Cost of implementation and management
As seen from the China case study, Implementation of ERP is faced with major challenges which often lead to exceeding the allocated budget, missing the intended deadline and failure to deliver according to the expectations. The cost incurred in implementing ERP systems include the cost incurred in acquiring and receiving services from an ERP system provider, purchase of the ERP software, training of personnel, consulting fees and testing. If these costs are not put into proper consideration before implementation then the chances of failure also increase. For instance failure of the ERP at the Furniture co resulted from an unplanned high maintenance fee which the company could not sustain.
The first step to be taken by any company is to set and comprehend fully the functions requirements definition. This needs to be done at the planning phase. It is important to understand such requirements for they act as a baseline and a point of reference when identifying an ERP system provider. Full potential of the ERP system will only be achieved if the system is backed up by a set of documented requirements stipulating any cost that will be and might be incurred in future (Monk & Wagner 2009).
Another important factor is the cost of management. ERP can fail as seen with the case of Chinese industries due to a misleading calculation of time input, effort and unrealistic expectations of profit or return on investment. Cost of management of ERP should be looked at in terms of planning cost, training, data conversion and end user comprehension criteria. Most Chinese ERP failed due to lack of proper considerations on the management cost for most companies lacked the top management support. For instance, as seen with the case of Pharmaco, the management were not very supportive of the ERP system hence chaos and demise. The major problem to cost management is resistance to change especially due to lack of top management commitment. In summary, the management should not neglect the cost of managing an ERP if success of the system is to be achieved (Vipola 2008).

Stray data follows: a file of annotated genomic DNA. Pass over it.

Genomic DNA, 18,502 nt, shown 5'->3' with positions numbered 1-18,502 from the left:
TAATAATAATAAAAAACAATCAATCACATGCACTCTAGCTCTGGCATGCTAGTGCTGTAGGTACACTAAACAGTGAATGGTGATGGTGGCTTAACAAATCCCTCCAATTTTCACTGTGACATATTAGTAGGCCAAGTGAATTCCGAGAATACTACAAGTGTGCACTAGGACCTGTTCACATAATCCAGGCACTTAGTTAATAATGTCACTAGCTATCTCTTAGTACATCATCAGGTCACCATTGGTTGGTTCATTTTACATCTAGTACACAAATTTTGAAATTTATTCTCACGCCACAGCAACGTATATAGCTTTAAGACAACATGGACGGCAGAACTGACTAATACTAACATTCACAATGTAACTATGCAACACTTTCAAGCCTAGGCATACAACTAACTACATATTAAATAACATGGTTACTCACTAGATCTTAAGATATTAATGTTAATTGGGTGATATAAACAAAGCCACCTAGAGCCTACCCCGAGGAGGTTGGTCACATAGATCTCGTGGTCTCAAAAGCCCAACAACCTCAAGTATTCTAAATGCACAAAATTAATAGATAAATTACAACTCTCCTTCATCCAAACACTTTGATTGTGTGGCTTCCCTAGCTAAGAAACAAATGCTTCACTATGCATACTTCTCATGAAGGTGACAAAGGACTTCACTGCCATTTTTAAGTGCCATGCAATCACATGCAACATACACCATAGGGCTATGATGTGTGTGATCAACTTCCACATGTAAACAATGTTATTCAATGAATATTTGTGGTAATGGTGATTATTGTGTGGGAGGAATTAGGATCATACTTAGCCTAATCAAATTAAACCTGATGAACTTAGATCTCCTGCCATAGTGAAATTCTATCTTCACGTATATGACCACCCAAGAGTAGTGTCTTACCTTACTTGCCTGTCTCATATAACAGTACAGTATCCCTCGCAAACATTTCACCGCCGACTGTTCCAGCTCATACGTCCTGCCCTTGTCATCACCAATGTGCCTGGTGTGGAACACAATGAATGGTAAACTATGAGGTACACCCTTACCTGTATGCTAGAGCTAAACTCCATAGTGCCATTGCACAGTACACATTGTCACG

Monk E. and Wagner B. (2009). Concepts in Enterprise Resource Planning 3rd.ed. Boston: Course Technology Cengage Learning.
Vilpola, Inka Heidi (2008). "A method for improving ERP implementation success by the principles and process of user-centered design". Enterprise Information Systems 2 (1): 47–76.